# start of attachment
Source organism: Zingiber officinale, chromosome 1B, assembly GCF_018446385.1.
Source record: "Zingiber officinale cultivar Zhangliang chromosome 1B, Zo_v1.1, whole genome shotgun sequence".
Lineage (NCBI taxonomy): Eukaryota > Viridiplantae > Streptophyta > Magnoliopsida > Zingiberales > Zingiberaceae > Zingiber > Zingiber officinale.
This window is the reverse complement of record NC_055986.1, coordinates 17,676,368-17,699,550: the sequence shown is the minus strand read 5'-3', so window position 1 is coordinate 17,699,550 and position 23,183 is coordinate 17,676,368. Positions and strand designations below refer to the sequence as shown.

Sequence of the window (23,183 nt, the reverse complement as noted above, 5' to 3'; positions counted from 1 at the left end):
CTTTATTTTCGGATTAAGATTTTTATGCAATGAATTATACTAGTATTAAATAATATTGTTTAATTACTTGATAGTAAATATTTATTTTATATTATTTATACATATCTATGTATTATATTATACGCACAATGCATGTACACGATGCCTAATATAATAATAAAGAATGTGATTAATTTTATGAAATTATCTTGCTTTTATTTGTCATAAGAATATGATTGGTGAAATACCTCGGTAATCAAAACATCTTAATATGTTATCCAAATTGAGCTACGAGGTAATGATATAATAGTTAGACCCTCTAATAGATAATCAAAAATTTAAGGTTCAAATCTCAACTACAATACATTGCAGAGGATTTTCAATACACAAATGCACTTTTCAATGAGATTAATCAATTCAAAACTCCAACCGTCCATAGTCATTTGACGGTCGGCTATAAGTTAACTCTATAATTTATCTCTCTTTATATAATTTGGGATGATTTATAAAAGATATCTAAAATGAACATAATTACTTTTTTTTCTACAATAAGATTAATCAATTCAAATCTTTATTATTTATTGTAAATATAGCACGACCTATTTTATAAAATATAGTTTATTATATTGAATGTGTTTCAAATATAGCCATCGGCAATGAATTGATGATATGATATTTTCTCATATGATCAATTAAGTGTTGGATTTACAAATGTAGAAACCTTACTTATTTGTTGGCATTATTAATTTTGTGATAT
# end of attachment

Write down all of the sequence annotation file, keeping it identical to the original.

Source organism: Zingiber officinale, chromosome 1B, assembly GCF_018446385.1.
Source record: "Zingiber officinale cultivar Zhangliang chromosome 1B, Zo_v1.1, whole genome shotgun sequence".
Lineage (NCBI taxonomy): Eukaryota > Viridiplantae > Streptophyta > Magnoliopsida > Zingiberales > Zingiberaceae > Zingiber > Zingiber officinale.
This window is the reverse complement of record NC_055986.1, coordinates 17,676,368-17,699,550: the sequence shown is the minus strand read 5'-3', so window position 1 is coordinate 17,699,550 and position 23,183 is coordinate 17,676,368. Positions and strand designations below refer to the sequence as shown.

Sequence of the window (23,183 nt, the reverse complement as noted above, 5' to 3'; positions counted from 1 at the left end):
CTTTATTTTCGGATTAAGATTTTTATGCAATGAATTATACTAGTATTAAATAATATTGTTTAATTACTTGATAGTAAATATTTATTTTATATTATTTATACATATCTATGTATTATATTATACGCACAATGCATGTACACGATGCCTAATATAATAATAAAGAATGTGATTAATTTTATGAAATTATCTTGCTTTTATTTGTCATAAGAATATGATTGGTGAAATACCTCGGTAATCAAAACATCTTAATATGTTATCCAAATTGAGCTACGAGGTAATGATATAATAGTTAGACCCTCTAATAGATAATCAAAAATTTAAGGTTCAAATCTCAACTACAATACATTGCAGAGGATTTTCAATACACAAATGCACTTTTCAATGAGATTAATCAATTCAAAACTCCAACCGTCCATAGTCATTTGACGGTCGGCTATAAGTTAACTCTATAATTTATCTCTCTTTATATAATTTGGGATGATTTATAAAAGATATCTAAAATGAACATAATTACTTTTTTTTCTACAATAAGATTAATCAATTCAAATCTTTATTATTTATTGTAAATATAGCACGACCTATTTTATAAAATATAGTTTATTATATTGAATGTGTTTCAAATATAGCCATCGGCAATGAATTGATGATATGATATTTTCTCATATGATCAATTAAGTGTTGGATTTACAAATGTAGAAACCTTACTTATTTGTTGGCATTATTAATTTTGTGATAT